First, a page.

William Marshal and Ireland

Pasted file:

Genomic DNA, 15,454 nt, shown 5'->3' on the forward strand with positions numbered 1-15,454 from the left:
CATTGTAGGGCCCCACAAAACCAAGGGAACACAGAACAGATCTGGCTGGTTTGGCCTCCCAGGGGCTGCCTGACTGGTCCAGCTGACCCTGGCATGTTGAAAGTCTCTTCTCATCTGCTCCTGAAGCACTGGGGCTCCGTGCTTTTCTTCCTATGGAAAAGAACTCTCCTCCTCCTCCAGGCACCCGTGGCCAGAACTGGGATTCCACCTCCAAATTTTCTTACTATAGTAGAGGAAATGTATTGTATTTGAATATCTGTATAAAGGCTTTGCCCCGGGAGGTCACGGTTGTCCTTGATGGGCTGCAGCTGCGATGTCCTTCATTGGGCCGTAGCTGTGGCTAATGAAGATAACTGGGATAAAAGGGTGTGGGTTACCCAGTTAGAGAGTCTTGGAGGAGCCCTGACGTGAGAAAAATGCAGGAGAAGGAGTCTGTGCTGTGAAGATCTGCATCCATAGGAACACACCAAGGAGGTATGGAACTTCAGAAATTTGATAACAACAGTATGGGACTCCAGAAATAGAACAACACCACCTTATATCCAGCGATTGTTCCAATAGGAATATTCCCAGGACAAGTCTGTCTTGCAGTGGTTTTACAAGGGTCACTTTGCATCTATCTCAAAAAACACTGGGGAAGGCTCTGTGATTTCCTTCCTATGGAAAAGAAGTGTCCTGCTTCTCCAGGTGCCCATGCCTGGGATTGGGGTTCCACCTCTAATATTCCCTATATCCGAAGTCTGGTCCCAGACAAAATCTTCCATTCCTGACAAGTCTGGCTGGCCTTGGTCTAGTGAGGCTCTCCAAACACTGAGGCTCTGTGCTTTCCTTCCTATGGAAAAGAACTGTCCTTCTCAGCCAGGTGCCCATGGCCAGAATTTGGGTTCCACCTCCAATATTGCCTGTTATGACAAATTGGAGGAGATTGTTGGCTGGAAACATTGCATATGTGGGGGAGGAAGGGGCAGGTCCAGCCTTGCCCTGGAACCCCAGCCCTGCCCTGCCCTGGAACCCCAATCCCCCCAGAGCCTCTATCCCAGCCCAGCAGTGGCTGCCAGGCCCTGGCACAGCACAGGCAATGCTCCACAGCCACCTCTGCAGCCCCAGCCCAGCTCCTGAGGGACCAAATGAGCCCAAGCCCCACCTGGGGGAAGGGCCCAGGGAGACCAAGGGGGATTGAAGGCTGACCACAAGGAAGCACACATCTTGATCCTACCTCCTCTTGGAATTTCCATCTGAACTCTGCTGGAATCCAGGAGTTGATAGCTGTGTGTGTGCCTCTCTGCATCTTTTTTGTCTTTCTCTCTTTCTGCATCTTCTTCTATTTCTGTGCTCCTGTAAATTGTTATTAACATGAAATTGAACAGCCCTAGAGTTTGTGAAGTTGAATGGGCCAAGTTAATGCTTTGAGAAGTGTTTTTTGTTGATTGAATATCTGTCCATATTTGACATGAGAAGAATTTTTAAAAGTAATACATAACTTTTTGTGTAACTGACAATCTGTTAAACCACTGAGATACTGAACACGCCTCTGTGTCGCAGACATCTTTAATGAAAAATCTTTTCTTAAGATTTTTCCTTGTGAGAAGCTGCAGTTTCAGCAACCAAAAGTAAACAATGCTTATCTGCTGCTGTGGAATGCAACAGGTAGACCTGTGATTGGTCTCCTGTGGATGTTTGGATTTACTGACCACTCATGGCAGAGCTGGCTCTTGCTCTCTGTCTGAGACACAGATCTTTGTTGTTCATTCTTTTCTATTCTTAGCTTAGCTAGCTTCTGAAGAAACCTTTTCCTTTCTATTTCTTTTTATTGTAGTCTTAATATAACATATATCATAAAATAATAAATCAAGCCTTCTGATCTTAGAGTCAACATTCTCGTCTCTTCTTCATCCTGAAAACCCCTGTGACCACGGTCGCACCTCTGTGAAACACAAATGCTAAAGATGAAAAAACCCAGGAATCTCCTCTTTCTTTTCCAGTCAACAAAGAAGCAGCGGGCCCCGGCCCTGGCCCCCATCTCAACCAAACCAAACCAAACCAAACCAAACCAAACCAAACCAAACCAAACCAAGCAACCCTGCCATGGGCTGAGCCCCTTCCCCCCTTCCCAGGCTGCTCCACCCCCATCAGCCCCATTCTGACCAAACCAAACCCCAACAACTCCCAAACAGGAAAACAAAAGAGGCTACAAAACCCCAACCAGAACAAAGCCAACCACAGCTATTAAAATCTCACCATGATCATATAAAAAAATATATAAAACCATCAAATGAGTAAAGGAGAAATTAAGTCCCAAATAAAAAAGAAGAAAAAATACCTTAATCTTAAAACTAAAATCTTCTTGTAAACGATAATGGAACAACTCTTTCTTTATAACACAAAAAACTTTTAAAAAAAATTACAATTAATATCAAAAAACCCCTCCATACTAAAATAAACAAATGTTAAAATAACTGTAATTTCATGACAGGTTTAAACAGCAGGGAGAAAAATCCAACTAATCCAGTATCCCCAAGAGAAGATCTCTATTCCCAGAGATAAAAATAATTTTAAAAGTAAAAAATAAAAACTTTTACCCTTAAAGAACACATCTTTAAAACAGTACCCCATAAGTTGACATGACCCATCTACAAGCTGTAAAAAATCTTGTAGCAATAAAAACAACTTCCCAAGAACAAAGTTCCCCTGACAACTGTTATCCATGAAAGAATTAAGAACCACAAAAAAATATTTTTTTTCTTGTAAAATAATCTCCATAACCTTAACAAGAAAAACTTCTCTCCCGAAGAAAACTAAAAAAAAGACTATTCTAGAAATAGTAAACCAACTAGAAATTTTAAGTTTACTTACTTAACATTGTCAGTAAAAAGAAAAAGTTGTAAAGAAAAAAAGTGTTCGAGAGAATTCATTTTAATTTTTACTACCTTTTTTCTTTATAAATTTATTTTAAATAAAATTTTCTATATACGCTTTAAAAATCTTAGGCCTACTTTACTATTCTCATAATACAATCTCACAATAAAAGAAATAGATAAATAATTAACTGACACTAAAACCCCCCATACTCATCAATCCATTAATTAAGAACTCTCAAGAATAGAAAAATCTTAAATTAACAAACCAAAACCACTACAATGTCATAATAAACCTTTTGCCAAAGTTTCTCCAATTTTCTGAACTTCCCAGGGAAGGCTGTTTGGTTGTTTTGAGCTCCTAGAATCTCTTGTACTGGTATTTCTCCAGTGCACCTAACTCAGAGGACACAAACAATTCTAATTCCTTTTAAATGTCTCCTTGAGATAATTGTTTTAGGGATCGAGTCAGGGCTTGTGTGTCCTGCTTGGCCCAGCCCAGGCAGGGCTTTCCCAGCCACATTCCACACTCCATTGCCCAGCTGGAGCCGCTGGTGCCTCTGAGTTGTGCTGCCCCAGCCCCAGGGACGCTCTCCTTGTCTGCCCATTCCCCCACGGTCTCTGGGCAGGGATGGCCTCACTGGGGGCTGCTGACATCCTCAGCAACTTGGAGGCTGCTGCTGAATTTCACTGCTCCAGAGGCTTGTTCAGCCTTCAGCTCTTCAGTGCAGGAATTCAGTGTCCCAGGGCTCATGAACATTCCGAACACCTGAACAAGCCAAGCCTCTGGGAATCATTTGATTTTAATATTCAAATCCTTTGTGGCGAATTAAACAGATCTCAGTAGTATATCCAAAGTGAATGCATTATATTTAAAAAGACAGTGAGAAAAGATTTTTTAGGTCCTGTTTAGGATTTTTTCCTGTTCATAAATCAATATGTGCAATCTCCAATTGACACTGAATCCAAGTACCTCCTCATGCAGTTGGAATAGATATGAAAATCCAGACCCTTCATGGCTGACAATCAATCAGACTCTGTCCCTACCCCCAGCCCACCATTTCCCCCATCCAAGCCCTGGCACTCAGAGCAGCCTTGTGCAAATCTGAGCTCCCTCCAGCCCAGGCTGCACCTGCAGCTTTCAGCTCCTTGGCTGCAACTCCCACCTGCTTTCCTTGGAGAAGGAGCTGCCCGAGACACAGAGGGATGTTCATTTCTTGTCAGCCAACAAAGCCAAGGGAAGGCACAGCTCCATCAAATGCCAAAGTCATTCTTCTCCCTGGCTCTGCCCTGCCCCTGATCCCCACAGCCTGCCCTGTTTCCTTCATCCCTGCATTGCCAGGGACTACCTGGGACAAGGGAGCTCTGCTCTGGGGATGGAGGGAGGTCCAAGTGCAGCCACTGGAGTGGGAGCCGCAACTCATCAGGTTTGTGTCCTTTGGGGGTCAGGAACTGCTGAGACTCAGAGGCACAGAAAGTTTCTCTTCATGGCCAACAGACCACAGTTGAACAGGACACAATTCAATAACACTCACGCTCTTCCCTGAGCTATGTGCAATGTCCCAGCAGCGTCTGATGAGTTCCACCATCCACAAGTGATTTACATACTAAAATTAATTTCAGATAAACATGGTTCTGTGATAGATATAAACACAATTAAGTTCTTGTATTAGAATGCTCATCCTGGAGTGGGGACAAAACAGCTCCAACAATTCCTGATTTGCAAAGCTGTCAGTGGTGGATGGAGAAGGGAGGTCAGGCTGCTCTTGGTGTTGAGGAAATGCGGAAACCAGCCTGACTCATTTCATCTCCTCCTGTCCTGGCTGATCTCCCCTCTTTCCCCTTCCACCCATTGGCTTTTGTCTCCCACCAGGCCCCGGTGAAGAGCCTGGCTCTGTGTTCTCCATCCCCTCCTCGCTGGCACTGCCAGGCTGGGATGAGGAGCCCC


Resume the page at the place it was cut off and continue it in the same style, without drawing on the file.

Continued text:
William Marshal (c.1146-1219), earl of Pembroke and lord of Leinster, has been described as 'the greatest knight that ever lived' and from 1207 to 1213 Kilkenny was at the centre of his lordship. This publication - the proceedings of a conference held in Kilkenny to mark the 800th anniversary of William Marshal's charter of rights to the city - brings together historians and archaeologists to examine, for the first time in an Irish context, his life and legacy. Contents: David Crouch, William Marshal in exile; Adrian Empey, The organization of William Marshal's demesne in the lordship of Leinster; Billy Colfer, William Marshal's settlement strategy in county Wexford; John Bradley, William Marshal's charter to Kilkenny city; Gillian Kenny, Isabel Marshal and her role in the lordship of Leinster; Ben Murtagh, The problem of a great tower at William Marshal's Kilkenny Castle; Daniel Tietzsch-Tyler, William Marshal's Castle at Kilkenny in c.1395: a new reconstruction; Miriam Clyne (with an appendix by Daniel Tietzsch-Tyler), Kells and its priory; C?il?n ? Drisceoil, The Marshal's town at New Ross; Alexis Bernstorff, The Ros tapestry: a Norman odyssey unfolds in thread.
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